5. 5. Open access: A brief history • Born of advances in communication technologies “The premise that the web was built for and built on is the idea of open” (Joseph, 2016) access to information. • Not just for librarians • Well funded • My influences: Peter Suber & Steve Harnad
  6. 6. Open access initiatives • Budapest Open Access Initiative - BOAI (2002) • making the literature that “scholars give to the world without expectation of payment…primarily peer-reviewed journal articles” freely accessible online in order to “accelerate research, enrich education, share the learning of the rich with the poor and the poor with the rich, make this literature as useful as it can be, and lay the foundation for uniting humanity in a common intellectual conversation and quest for knowledge” (BOAI, 2002) • Bethesda Statement (2003) • “stimulate the discussion within the biomedical research community on how to proceed, as rapidly as possible, to the widely held goal of providing open access to the primary scientific literature” (Bethesda Statement, 2003). It included statements from three working groups: scientists and scientific societies, libraries and publishers, and institutions and funding agencies about “significant, concrete steps that all related parties…can take to promote the rapid and efficient transition to open access publishing” (Bethesda Statement, 2003).
  7. 7. Open access initiatives • Berlin Declaration (2003) • “with the aim of developing a new web-based research environment using the Open Access paradigm as a mechanism for having scientific knowledge and cultural heritage accessible worldwide” (Berlin Declaration on open access, 2003a). "An old tradition and a new technology have converged to make possible an unprecedented public good” (BOAI, 2002).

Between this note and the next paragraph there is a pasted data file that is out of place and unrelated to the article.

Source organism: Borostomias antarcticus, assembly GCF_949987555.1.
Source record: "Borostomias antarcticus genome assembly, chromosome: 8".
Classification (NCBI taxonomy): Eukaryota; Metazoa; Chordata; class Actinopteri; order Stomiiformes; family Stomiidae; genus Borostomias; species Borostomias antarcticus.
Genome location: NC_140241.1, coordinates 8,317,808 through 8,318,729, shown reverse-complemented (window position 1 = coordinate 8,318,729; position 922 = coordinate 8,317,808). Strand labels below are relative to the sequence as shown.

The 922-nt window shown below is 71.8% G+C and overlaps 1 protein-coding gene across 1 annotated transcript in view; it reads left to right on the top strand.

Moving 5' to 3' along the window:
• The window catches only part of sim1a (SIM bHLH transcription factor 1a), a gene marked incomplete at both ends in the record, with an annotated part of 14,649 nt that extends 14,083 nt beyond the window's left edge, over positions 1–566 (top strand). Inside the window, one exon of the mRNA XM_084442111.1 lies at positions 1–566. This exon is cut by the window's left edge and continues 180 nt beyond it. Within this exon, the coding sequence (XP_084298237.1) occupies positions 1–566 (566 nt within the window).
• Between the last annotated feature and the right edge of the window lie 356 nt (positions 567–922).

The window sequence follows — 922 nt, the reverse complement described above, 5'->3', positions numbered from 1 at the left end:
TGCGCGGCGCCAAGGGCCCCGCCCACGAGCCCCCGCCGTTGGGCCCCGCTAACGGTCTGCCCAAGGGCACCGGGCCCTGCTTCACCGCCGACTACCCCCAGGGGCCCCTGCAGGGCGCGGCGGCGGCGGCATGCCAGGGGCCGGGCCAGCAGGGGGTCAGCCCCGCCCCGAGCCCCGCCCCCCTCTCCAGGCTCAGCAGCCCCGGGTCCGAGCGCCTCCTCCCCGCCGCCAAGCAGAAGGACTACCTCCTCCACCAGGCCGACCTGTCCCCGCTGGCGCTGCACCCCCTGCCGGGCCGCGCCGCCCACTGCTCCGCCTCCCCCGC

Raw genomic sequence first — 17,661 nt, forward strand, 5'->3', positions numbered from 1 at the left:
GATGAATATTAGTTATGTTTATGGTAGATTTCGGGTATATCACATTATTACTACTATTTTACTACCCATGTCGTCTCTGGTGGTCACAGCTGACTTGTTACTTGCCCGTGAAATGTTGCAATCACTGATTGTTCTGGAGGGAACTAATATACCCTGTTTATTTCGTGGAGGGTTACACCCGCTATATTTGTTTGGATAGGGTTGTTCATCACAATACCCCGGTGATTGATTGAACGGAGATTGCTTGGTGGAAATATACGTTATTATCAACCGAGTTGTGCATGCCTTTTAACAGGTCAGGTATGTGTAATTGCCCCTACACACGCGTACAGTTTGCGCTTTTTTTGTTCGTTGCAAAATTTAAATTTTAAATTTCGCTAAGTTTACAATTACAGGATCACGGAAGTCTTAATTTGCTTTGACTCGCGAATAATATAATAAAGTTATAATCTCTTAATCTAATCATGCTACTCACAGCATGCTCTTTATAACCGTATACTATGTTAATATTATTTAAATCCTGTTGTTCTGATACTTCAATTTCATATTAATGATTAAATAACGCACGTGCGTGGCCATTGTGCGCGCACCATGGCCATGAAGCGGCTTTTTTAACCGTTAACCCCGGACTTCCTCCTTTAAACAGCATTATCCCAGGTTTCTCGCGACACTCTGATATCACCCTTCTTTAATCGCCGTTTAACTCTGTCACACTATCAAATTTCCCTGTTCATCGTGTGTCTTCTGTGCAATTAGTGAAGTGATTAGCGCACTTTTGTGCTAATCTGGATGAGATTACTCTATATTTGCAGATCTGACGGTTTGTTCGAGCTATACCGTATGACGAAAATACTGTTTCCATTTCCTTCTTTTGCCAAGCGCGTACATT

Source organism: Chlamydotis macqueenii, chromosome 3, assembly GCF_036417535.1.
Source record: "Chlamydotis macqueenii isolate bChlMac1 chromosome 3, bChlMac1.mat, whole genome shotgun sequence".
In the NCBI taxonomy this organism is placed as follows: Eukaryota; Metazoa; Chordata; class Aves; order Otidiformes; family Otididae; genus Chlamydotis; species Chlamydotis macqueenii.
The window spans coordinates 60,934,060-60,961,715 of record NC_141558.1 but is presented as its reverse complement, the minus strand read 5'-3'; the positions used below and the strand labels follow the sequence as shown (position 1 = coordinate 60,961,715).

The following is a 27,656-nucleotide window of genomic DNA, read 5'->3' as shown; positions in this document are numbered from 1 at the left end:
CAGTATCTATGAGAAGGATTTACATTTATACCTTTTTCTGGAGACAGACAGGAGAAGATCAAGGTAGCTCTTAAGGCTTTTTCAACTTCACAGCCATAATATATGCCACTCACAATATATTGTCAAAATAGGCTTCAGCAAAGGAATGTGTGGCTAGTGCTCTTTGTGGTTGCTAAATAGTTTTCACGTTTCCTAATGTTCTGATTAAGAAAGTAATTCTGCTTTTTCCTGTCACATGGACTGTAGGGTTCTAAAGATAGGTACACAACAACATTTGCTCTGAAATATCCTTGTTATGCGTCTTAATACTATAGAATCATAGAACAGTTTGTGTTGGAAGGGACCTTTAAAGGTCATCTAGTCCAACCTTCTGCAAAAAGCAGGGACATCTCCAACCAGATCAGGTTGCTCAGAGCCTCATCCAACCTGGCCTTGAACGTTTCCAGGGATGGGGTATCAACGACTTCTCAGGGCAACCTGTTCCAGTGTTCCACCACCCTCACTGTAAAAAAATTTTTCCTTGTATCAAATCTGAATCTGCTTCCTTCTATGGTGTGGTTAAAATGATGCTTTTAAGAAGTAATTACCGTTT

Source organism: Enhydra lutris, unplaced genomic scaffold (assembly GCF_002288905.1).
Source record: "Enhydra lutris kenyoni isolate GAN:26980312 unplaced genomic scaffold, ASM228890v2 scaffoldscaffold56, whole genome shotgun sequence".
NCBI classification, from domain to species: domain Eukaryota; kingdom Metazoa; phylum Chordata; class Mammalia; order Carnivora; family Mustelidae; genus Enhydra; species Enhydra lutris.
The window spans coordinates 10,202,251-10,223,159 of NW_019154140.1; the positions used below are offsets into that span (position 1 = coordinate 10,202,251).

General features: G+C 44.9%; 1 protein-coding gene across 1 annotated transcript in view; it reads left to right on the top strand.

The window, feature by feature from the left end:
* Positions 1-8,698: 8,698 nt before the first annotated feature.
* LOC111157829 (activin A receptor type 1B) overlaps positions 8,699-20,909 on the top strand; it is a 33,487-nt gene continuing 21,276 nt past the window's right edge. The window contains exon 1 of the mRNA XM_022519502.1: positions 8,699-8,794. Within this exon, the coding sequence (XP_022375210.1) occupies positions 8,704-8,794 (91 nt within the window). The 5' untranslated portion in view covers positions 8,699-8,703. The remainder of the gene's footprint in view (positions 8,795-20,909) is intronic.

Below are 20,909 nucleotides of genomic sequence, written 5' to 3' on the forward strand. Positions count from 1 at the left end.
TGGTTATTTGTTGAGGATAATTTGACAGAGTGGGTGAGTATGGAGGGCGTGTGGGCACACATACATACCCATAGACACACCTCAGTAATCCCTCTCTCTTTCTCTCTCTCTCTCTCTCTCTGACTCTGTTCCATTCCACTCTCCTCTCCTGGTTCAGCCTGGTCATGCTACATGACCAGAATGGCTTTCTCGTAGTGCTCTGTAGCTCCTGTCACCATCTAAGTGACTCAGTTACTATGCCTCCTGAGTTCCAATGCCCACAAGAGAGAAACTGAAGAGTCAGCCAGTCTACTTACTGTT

8. 8. SPARC (Scholarly Publishing and Academic Resources Coalition) • Association of Research Libraries, 2002 • “A global coalition committed to making open the default for research and education” (SPARC, 2016) • Stakeholders collaborate to encourage new norms “If we could reinvent the system of sharing scholarship and research in a way that’s optimized for the academy, what would that look like and how would we get there?” (Joseph, 2016)
  9. 9. Two “flavors” of open access • Gold OA • Green OA
  10. 10. Institutional repositories Build “capacity for preserving, managing, and providing access to unique digital collections of enduring value” (TDL, 2016a) “Our empowering technology infrastructure, services, and community programs: • Support research, teaching, and digital curation efforts at our member institutions • Facilitate collaboration amongst our community and with external partners • Connect local work to a global ecosystem of digital library efforts” (TDL, 2016b).
  11. 11. Institutional repositories: challenges • Marketing • Policy development • Theses and dissertations • Scholar buy-in Tenure & promotion
  12. 12. Two visions of institutional repositories Both • Early days of IRs • Advancing open access 1. Innovation and new forms of information (Lynch) 2. Disaggregating scholarly publishing in order to expand access (SPARC’s early days)
  13. 13. Innovation and new forms of information (Lynch) “Three elements for institutional repositories: • to manage, provide access to, and to preserve new forms of scholarship • to nurture innovation in forms of scholarly communication, and • to facilitate the preservation and reuse of the evidence underlying scholarly work” (Plutchak, 2016)
  14. 14. Disaggregating scholarly publishing in order to expand access (SPARC’s early days) “Two strategic issues for institutional repositories: • IRs could be sued to inform scholarly communication by developing an alternative, disaggregated model for scholarly publishing that would expand access through open access models… • IRs as a mechanism for demonstrating the significance of an institution’s research activity” (Plutchak, 2016)
  15. 15. Current challenges for IRs • Impact on commercial publishing • Too many copies • Faculty/scholar buy-in However, the real success that IRs have achieved is in sharing “material that is outside the formal publishing program” because “when we provide access to data that we start to really advance science” (Plutchak, 2016)